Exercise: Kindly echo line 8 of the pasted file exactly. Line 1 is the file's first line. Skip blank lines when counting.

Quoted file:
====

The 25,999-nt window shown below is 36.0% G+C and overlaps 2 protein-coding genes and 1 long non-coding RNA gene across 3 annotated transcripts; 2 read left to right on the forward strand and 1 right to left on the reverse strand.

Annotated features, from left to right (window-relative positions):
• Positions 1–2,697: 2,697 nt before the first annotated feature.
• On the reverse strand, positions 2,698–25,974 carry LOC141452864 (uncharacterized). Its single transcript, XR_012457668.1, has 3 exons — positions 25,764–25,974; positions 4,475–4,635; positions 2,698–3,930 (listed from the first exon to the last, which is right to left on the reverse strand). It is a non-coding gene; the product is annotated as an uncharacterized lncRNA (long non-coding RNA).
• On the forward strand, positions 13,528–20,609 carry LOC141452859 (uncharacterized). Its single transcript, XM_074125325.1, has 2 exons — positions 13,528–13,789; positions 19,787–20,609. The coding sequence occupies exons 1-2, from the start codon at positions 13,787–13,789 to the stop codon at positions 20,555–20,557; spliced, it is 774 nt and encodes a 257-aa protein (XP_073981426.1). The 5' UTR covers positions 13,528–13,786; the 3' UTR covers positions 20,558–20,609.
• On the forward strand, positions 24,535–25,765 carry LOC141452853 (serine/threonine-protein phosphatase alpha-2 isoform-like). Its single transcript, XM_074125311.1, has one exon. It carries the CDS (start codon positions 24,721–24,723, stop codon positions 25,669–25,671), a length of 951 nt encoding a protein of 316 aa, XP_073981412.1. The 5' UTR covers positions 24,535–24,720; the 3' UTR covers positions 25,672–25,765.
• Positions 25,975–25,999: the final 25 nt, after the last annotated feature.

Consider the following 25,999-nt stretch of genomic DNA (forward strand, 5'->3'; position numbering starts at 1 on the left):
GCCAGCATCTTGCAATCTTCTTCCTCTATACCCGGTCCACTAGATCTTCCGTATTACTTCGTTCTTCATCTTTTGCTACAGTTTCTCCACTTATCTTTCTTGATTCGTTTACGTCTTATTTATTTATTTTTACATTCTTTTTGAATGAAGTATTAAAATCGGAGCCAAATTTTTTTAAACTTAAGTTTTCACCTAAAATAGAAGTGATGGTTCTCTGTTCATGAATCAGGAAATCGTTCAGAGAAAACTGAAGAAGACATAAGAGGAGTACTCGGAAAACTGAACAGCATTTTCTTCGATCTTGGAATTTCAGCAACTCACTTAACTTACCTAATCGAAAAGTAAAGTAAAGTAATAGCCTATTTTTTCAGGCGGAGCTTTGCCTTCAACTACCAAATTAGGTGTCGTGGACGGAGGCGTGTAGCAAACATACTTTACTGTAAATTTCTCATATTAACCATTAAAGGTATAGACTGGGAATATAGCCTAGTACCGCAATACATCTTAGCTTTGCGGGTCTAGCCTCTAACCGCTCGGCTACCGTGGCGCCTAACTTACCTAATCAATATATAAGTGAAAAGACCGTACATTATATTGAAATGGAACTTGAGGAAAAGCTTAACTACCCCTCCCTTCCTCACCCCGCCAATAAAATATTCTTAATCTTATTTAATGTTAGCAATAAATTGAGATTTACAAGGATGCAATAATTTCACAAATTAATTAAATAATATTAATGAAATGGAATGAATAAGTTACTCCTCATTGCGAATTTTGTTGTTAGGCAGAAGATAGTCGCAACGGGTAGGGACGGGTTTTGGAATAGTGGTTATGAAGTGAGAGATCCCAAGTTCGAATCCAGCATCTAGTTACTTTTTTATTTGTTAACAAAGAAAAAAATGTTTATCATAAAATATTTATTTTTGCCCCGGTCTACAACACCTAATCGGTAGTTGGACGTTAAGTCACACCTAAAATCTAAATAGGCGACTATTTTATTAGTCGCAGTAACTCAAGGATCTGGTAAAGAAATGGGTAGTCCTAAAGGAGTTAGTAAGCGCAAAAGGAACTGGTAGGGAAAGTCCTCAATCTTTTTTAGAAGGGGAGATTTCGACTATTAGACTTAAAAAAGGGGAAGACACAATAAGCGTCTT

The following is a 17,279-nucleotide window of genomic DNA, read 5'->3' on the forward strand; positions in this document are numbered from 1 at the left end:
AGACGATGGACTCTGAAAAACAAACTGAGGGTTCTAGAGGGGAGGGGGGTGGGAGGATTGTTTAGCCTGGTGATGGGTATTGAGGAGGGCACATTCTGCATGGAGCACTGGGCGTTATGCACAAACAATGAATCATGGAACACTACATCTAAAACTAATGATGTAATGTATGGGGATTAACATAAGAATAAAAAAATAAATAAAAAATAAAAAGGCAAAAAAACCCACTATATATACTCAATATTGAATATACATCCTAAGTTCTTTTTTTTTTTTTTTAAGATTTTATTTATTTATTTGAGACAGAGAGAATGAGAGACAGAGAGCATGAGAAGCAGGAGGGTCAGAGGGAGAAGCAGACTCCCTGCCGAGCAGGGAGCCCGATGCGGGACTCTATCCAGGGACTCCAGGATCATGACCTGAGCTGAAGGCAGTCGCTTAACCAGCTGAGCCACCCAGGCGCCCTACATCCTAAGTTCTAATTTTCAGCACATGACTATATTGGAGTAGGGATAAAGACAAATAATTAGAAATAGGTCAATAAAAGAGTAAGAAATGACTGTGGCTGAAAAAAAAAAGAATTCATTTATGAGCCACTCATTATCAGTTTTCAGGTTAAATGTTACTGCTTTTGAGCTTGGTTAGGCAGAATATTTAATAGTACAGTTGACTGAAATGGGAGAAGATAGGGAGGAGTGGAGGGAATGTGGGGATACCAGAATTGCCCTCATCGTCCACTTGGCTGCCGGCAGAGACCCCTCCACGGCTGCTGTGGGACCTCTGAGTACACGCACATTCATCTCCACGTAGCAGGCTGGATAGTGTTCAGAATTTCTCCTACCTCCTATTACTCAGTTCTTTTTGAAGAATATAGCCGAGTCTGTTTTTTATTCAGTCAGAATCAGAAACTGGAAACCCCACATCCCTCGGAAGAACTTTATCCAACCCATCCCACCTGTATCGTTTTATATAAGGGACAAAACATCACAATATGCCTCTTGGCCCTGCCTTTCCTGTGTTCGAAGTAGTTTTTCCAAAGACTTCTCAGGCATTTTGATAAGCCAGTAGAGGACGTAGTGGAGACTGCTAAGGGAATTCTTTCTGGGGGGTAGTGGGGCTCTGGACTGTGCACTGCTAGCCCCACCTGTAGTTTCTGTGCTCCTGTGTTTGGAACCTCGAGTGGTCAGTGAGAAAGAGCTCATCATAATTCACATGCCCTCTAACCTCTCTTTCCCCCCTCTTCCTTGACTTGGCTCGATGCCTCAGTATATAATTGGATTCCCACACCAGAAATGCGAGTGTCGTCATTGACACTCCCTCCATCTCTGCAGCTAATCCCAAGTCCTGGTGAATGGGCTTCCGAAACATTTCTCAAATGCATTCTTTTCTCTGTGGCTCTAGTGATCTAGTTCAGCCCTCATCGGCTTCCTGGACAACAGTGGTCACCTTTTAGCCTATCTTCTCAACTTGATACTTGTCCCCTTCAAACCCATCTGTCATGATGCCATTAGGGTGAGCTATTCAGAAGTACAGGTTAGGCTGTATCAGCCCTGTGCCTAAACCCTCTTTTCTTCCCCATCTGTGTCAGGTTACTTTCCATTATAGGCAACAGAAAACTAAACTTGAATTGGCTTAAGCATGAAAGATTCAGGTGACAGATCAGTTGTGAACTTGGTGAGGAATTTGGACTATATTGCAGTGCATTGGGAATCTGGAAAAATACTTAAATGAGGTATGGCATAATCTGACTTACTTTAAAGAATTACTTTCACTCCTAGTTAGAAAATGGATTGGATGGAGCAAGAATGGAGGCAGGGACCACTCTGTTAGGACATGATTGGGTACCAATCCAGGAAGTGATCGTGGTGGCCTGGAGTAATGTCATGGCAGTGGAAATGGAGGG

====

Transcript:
Consider the following 25,999-nt stretch of genomic DNA (forward strand, 5'->3'; position numbering starts at 1 on the left):